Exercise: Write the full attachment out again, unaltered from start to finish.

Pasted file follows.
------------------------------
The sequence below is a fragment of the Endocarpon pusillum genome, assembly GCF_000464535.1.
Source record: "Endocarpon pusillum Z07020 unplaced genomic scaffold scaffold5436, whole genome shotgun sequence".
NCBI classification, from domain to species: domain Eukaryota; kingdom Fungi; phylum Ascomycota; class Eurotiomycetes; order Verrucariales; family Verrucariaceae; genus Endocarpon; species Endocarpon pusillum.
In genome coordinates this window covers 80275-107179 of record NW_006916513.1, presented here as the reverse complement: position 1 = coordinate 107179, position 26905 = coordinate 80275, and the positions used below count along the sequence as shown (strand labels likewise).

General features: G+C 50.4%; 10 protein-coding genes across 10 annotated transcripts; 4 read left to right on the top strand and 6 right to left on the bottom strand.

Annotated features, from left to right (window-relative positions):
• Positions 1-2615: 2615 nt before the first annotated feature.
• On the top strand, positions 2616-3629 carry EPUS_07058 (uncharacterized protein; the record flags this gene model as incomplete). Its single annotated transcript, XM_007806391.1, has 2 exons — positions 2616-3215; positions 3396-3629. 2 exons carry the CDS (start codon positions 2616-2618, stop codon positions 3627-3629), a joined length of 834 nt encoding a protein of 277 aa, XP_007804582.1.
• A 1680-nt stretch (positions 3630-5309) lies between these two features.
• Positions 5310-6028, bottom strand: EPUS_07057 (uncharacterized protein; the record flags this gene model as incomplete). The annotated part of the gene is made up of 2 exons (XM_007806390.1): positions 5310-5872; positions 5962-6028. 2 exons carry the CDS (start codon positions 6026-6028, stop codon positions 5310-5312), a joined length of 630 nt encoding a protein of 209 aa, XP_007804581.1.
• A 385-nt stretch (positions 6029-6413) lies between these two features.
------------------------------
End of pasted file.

The sequence below is a fragment of the Endocarpon pusillum genome, assembly GCF_000464535.1.
Source record: "Endocarpon pusillum Z07020 unplaced genomic scaffold scaffold5436, whole genome shotgun sequence".
NCBI classification, from domain to species: domain Eukaryota; kingdom Fungi; phylum Ascomycota; class Eurotiomycetes; order Verrucariales; family Verrucariaceae; genus Endocarpon; species Endocarpon pusillum.
In genome coordinates this window covers 80275-107179 of record NW_006916513.1, presented here as the reverse complement: position 1 = coordinate 107179, position 26905 = coordinate 80275, and the positions used below count along the sequence as shown (strand labels likewise).

General features: G+C 50.4%; 10 protein-coding genes across 10 annotated transcripts; 4 read left to right on the top strand and 6 right to left on the bottom strand.

Annotated features, from left to right (window-relative positions):
• Positions 1-2615: 2615 nt before the first annotated feature.
• On the top strand, positions 2616-3629 carry EPUS_07058 (uncharacterized protein; the record flags this gene model as incomplete). Its single annotated transcript, XM_007806391.1, has 2 exons — positions 2616-3215; positions 3396-3629. 2 exons carry the CDS (start codon positions 2616-2618, stop codon positions 3627-3629), a joined length of 834 nt encoding a protein of 277 aa, XP_007804582.1.
• A 1680-nt stretch (positions 3630-5309) lies between these two features.
• Positions 5310-6028, bottom strand: EPUS_07057 (uncharacterized protein; the record flags this gene model as incomplete). The annotated part of the gene is made up of 2 exons (XM_007806390.1): positions 5310-5872; positions 5962-6028. 2 exons carry the CDS (start codon positions 6026-6028, stop codon positions 5310-5312), a joined length of 630 nt encoding a protein of 209 aa, XP_007804581.1.
• A 385-nt stretch (positions 6029-6413) lies between these two features.